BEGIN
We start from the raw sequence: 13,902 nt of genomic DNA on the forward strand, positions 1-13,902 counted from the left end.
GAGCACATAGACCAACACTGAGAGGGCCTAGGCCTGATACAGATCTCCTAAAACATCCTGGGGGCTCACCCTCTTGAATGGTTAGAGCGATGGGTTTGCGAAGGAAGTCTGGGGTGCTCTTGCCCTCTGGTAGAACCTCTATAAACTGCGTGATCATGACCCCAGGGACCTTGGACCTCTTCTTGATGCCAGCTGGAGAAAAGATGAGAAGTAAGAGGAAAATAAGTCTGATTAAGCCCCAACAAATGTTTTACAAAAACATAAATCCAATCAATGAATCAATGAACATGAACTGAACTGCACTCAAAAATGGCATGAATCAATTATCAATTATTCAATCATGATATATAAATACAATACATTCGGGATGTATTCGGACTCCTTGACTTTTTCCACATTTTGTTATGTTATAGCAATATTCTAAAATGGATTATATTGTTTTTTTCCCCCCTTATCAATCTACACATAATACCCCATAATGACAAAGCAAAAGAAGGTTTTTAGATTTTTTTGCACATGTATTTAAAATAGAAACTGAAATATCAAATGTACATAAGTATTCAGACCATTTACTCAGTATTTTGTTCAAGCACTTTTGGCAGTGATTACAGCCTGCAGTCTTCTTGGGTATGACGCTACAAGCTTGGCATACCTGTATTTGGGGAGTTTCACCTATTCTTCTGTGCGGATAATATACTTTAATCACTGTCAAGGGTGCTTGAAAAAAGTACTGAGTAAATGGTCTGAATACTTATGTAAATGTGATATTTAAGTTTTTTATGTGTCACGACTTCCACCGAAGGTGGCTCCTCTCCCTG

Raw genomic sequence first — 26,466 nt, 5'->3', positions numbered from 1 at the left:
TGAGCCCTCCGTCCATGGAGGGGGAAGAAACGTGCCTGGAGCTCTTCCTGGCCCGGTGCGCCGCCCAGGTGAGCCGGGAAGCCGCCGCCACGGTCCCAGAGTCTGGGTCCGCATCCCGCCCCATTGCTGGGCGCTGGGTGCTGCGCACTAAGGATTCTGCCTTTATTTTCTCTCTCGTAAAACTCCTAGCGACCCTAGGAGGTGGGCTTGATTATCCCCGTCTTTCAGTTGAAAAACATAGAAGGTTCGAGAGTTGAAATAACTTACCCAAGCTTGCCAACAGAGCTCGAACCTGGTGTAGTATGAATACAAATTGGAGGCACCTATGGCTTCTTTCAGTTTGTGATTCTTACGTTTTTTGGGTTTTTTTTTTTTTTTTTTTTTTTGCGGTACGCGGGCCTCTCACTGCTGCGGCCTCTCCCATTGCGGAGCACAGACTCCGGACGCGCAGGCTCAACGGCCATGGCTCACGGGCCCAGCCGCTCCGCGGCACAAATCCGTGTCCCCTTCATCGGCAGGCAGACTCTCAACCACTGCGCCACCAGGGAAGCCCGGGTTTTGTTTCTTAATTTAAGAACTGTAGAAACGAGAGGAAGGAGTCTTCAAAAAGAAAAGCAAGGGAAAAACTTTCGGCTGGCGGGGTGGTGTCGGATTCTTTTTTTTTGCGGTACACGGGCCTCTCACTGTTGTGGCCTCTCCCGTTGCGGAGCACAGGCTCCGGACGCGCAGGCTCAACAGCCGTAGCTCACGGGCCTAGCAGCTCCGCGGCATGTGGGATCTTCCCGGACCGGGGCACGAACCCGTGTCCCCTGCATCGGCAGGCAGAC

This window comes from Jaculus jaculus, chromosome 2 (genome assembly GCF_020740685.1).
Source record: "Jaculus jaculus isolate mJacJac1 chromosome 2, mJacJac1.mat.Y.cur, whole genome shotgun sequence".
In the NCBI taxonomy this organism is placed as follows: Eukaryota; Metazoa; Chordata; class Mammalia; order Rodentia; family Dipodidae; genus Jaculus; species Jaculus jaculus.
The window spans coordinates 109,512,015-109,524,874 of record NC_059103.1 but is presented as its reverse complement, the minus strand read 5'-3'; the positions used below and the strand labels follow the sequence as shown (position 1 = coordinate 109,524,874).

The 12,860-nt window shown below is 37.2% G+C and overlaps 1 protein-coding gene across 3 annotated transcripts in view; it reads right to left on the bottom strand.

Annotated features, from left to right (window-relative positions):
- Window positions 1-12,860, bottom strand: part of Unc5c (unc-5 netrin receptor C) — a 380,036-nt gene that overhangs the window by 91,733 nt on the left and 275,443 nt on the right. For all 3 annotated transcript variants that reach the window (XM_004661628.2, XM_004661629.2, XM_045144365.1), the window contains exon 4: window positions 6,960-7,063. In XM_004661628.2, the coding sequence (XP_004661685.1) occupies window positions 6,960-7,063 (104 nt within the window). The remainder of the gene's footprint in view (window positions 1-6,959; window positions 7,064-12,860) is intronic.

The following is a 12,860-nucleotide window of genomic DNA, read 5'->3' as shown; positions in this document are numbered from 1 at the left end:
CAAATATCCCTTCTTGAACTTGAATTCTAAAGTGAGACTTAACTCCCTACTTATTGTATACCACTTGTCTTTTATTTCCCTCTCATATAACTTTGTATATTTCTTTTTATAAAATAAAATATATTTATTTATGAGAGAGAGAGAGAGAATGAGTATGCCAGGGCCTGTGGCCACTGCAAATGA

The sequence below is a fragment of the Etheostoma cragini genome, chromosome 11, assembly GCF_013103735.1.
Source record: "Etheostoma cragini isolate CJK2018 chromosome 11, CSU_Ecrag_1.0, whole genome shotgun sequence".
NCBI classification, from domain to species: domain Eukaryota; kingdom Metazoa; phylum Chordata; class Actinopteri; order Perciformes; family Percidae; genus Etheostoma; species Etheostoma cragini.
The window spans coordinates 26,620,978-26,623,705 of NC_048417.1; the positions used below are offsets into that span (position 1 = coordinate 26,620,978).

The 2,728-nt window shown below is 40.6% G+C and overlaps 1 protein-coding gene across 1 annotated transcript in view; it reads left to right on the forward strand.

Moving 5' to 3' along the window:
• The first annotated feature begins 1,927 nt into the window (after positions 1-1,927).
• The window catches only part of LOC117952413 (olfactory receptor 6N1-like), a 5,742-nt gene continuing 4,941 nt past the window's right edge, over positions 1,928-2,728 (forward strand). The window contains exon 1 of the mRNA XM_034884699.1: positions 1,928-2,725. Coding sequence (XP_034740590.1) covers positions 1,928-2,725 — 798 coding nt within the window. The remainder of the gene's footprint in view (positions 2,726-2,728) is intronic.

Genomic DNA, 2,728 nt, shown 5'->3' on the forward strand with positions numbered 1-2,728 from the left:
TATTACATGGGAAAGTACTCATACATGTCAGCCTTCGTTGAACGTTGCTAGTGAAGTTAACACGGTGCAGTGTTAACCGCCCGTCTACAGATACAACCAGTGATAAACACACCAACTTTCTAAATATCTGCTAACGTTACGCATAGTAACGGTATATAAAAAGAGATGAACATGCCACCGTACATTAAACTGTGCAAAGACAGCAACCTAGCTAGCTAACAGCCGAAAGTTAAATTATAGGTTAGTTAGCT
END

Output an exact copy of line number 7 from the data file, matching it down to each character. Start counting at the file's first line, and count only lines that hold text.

In the NCBI taxonomy this organism is placed as follows: Eukaryota; Metazoa; Chordata; class Mammalia; order Rodentia; family Dipodidae; genus Jaculus; species Jaculus jaculus.